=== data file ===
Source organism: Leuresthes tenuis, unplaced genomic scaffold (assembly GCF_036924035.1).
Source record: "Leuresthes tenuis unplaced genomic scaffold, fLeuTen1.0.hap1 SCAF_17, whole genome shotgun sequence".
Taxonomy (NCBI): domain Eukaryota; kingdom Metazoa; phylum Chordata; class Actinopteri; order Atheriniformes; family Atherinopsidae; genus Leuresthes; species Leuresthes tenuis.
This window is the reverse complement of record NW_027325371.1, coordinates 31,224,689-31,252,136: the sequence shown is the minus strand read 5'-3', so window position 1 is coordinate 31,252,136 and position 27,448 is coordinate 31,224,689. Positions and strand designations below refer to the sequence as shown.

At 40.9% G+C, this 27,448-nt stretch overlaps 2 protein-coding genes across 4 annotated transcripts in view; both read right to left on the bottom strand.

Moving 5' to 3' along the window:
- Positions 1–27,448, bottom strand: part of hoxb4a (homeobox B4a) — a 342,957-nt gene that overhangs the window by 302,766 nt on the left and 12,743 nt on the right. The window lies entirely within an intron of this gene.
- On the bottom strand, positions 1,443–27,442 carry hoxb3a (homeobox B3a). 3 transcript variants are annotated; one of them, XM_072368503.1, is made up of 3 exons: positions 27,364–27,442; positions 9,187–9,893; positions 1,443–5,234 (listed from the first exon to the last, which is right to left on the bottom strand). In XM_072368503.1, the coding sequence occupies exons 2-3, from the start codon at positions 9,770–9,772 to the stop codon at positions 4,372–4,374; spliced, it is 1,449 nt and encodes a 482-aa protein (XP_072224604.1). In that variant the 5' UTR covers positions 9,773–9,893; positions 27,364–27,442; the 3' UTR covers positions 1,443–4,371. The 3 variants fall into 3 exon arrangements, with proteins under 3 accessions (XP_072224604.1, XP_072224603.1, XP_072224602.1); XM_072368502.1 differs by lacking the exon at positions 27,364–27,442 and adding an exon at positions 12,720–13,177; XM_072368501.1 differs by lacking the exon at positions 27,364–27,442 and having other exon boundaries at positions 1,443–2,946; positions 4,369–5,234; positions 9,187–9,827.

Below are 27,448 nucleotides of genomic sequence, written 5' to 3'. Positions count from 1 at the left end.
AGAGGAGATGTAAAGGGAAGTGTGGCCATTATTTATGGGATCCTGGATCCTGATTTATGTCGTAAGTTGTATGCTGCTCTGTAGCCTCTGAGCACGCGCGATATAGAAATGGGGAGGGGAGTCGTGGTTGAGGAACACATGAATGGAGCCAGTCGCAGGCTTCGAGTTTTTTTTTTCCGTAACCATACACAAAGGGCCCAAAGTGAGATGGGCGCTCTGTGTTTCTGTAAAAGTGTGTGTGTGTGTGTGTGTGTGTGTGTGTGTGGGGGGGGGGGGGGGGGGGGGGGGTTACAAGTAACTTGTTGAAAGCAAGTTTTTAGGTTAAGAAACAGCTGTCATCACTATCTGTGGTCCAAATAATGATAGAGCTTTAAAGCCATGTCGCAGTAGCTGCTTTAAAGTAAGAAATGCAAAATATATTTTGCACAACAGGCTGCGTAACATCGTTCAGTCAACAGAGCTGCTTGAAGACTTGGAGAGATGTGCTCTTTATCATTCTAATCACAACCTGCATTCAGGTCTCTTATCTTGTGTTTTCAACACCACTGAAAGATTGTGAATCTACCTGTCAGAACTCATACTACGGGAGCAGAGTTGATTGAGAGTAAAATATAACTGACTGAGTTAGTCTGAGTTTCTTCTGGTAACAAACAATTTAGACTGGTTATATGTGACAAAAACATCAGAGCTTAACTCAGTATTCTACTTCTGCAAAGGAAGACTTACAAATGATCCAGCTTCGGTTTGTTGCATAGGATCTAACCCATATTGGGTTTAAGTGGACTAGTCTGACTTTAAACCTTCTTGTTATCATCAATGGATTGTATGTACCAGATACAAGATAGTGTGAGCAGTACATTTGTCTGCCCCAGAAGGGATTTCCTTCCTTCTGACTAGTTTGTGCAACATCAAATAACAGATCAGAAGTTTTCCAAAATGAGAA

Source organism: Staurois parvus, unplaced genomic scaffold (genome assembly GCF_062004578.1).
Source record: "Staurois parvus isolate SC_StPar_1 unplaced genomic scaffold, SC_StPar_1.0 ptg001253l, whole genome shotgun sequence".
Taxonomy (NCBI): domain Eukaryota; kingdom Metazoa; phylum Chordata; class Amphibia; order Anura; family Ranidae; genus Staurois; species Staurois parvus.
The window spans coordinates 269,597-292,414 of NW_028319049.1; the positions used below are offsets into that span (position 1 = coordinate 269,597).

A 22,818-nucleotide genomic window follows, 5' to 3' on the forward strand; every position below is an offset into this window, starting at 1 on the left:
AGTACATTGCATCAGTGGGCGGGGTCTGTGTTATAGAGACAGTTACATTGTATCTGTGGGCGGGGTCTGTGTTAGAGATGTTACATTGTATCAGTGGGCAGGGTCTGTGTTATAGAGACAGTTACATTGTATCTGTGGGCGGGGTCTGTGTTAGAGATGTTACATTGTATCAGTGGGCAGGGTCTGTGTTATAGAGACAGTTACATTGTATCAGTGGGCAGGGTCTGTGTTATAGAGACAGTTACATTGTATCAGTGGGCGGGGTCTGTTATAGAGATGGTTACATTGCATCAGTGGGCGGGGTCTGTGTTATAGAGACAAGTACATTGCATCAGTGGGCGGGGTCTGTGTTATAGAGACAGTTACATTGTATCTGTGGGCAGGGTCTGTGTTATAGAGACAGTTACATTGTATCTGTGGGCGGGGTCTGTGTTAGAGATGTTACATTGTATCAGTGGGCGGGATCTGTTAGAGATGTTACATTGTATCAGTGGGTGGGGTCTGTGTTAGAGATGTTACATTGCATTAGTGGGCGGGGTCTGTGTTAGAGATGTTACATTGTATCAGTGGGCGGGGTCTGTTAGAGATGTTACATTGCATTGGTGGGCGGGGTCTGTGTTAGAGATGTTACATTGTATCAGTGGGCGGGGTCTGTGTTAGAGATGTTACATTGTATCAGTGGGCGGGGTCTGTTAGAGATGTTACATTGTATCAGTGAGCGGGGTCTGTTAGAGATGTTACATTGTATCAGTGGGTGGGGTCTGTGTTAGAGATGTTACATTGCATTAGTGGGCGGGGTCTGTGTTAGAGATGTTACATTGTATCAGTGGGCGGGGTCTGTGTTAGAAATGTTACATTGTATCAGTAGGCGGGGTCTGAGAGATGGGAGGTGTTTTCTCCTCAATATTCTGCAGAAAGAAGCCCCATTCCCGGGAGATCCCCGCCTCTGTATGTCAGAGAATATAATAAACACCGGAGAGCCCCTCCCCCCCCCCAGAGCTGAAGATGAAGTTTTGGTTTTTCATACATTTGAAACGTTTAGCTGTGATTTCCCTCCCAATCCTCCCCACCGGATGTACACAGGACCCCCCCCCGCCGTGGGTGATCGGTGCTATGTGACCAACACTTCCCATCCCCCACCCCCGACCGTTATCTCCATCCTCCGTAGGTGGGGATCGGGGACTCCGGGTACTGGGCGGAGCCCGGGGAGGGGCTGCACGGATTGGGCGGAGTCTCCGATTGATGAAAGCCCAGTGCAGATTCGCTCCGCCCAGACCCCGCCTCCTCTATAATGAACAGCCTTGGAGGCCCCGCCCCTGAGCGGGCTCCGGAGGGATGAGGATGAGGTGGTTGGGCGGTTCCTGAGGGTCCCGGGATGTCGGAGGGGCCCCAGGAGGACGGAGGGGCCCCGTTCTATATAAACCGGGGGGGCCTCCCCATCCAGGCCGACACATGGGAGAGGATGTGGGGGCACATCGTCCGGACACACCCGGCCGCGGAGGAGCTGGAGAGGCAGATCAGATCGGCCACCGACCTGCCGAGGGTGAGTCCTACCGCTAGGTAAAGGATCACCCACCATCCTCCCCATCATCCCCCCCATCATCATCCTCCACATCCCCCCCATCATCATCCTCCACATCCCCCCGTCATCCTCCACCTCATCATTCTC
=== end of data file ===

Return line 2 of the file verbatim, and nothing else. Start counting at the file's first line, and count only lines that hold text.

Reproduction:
Source record: "Leuresthes tenuis unplaced genomic scaffold, fLeuTen1.0.hap1 SCAF_17, whole genome shotgun sequence".